Ask A Scientist
What are stars made of?
Asked by: Kelsey Feeko
School: West Middle School, Binghamton School District
Teacher: Jo Ann Summerlee
Hobbies/Interests: Playing "Just Dance 4", walking my dog and hanging with my best friend, Sasha.
Career Interest: Veterinarian, help kids or take care of premature babies
Answer from Kyle Reeser
Biomedical Engineering Graduate Student, Binghamton University
Research Area: Tissue Engineering
Interests/hobbies: Traveling, language studies, cooking and music
I believe that everyone, at some point in their life, may ask themselves this same question.
The basic units of matter, that which we call elements, comprise everything we see around us. In the wake of the Big Bang, tiny particles were bound together to form the two simplest elements on the periodic table, hydrogen and helium. The first stars after the birth of the universe 13.7 billion years ago were formed from gas clouds containing these elements, collecting and condensing under their own gravity.
Stars are enormous reactors powered by a process called nuclear fusion – which occurs within their core. Under intense heat and pressure, small atoms are cooked into larger atoms. The result of this process, the forming of heavier elements from lighter elements, is the release of a massive amount of energy. It is the release of this energy that sustains the star, opposing the strong inward force of gravity.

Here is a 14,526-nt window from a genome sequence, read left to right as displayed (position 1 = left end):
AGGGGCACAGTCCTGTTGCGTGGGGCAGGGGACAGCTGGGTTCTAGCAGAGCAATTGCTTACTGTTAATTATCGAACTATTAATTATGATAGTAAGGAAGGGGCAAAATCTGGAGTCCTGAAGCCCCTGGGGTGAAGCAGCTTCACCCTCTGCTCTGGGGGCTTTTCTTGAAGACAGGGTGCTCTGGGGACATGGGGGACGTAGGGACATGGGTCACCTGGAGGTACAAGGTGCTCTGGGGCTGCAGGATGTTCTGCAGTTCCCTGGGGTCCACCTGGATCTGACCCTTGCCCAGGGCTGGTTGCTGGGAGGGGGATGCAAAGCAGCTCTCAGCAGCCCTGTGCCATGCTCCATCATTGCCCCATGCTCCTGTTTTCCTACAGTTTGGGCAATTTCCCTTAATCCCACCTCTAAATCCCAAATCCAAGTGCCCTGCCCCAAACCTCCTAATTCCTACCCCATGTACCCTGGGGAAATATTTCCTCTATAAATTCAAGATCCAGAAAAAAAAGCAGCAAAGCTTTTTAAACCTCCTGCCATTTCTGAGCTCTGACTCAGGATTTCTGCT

We experience the products of nuclear fusion within our own star every day, in the form of heat and light. Generally speaking, a small star will only convert hydrogen into helium during its lifespan. A medium-sized star, such as the Earth’s Sun, will then convert helium into carbon and oxygen once its supply of hydrogen has been depleted. And, a massive star will continue to produce heavier elements late in life. The mass of our Sun is approximately 71% hydrogen, 27% helium. The remaining materials are heavier elements that were created in stars that existed long ago.
When a star’s supply of fuel has been depleted they collapse and then explode, scattering their contents far and wide. These clouds of elements eventually collect and condense, forming the next generation of solar systems.
Let’s not let the beauty of this topic escape us. In life, and in death, stars have produced all of the naturally occurring elements in existence that are heavier than hydrogen. The atoms that make up everything we have ever touched and every person we have ever known are traceable to those little specks of light we see in the nighttime sky.
So when you look skyward on a clear evening, don’t let the vastness make you feel small; your atoms have a direct connection to the stars! To quote the famous astrophysicist Dr. Neil deGrasse Tyson, "We are part of this universe, we are in this universe, but perhaps more important than both of those facts, is that the universe is within us."